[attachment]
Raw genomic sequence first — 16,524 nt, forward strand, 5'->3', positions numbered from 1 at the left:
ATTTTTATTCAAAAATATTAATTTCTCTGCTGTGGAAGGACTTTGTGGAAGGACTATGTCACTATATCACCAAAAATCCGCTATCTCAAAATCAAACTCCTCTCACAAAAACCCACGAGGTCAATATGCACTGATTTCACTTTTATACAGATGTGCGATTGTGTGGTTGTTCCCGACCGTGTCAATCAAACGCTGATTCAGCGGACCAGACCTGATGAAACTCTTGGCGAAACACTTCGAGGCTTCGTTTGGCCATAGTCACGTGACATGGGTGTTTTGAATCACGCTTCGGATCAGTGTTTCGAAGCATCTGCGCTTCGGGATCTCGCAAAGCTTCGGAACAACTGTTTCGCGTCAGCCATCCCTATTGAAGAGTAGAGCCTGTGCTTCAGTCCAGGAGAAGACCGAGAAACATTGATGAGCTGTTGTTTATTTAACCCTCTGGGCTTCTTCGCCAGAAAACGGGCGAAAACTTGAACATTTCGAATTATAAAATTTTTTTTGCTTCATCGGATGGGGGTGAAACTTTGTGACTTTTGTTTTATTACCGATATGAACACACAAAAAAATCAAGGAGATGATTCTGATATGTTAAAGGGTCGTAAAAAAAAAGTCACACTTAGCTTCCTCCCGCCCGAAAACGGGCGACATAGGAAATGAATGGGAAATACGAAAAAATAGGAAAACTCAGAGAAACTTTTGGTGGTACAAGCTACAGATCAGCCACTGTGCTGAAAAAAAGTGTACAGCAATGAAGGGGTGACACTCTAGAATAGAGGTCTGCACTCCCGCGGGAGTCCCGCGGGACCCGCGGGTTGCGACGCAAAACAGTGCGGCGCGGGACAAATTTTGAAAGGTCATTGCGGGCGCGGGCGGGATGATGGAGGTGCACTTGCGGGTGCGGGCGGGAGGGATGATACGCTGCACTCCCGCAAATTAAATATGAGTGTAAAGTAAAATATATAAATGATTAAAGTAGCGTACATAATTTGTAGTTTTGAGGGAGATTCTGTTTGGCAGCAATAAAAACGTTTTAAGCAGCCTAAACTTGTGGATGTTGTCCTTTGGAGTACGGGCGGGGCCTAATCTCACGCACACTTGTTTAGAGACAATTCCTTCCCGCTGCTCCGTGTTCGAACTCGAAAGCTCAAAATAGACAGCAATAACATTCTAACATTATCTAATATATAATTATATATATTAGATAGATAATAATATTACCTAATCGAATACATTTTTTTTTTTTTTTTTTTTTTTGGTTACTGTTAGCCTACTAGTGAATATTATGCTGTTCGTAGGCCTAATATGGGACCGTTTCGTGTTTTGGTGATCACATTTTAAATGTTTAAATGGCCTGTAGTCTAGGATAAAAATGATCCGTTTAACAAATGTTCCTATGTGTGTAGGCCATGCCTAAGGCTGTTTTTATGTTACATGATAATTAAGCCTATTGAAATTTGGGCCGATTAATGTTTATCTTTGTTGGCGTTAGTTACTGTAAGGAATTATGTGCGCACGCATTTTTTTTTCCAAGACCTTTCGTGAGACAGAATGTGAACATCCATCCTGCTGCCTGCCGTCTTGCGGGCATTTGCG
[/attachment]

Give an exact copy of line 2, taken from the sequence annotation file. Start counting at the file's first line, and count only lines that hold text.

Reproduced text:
ATTTTTATTCAAAAATATTAATTTCTCTGCTGTGGAAGGACTTTGTGGAAGGACTATGTCACTATATCACCAAAAATCCGCTATCTCAAAATCAAACTCCTCTCACAAAAACCCACGAGGTCAATATGCACTGATTTCACTTTTATACAGATGTGCGATTGTGTGGTTGTTCCCGACCGTGTCAATCAAACGCTGATTCAGCGGACCAGACCTGATGAAACTCTTGGCGAAACACTTCGAGGCTTCGTTTGGCCATAGTCACGTGACATGGGTGTTTTGAATCACGCTTCGGATCAGTGTTTCGAAGCATCTGCGCTTCGGGATCTCGCAAAGCTTCGGAACAACTGTTTCGCGTCAGCCATCCCTATTGAAGAGTAGAGCCTGTGCTTCAGTCCAGGAGAAGACCGAGAAACATTGATGAGCTGTTGTTTATTTAACCCTCTGGGCTTCTTCGCCAGAAAACGGGCGAAAACTTGAACATTTCGAATTATAAAATTTTTTTTGCTTCATCGGATGGGGGTGAAACTTTGTGACTTTTGTTTTATTACCGATATGAACACACAAAAAAATCAAGGAGATGATTCTGATATGTTAAAGGGTCGTAAAAAAAAAGTCACACTTAGCTTCCTCCCGCCCGAAAACGGGCGACATAGGAAATGAATGGGAAATACGAAAAAATAGGAAAACTCAGAGAAACTTTTGGTGGTACAAGCTACAGATCAGCCACTGTGCTGAAAAAAAGTGTACAGCAATGAAGGGGTGACACTCTAGAATAGAGGTCTGCACTCCCGCGGGAGTCCCGCGGGACCCGCGGGTTGCGACGCAAAACAGTGCGGCGCGGGACAAATTTTGAAAGGTCATTGCGGGCGCGGGCGGGATGATGGAGGTGCACTTGCGGGTGCGGGCGGGAGGGATGATACGCTGCACTCCCGCAAATTAAATATGAGTGTAAAGTAAAATATATAAATGATTAAAGTAGCGTACATAATTTGTAGTTTTGAGGGAGATTCTGTTTGGCAGCAATAAAAACGTTTTAAGCAGCCTAAACTTGTGGATGTTGTCCTTTGGAGTACGGGCGGGGCCTAATCTCACGCACACTTGTTTAGAGACAATTCCTTCCCGCTGCTCCGTGTTCGAACTCGAAAGCTCAAAATAGACAGCAATAACATTCTAACATTATCTAATATATAATTATATATATTAGATAGATAATAATATTACCTAATCGAATACATTTTTTTTTTTTTTTTTTTTTTTGGTTACTGTTAGCCTACTAGTGAATATTATGCTGTTCGTAGGCCTAATATGGGACCGTTTCGTGTTTTGGTGATCACATTTTAAATGTTTAAATGGCCTGTAGTCTAGGATAAAAATGATCCGTTTAACAAATGTTCCTATGTGTGTAGGCCATGCCTAAGGCTGTTTTTATGTTACATGATAATTAAGCCTATTGAAATTTGGGCCGATTAATGTTTATCTTTGTTGGCGTTAGTTACTGTAAGGAATTATGTGCGCACGCATTTTTTTTTCCAAGACCTTTCGTGAGACAGAATGTGAACATCCATCCTGCTGCCTGCCGTCTTGCGGGCATTTGCG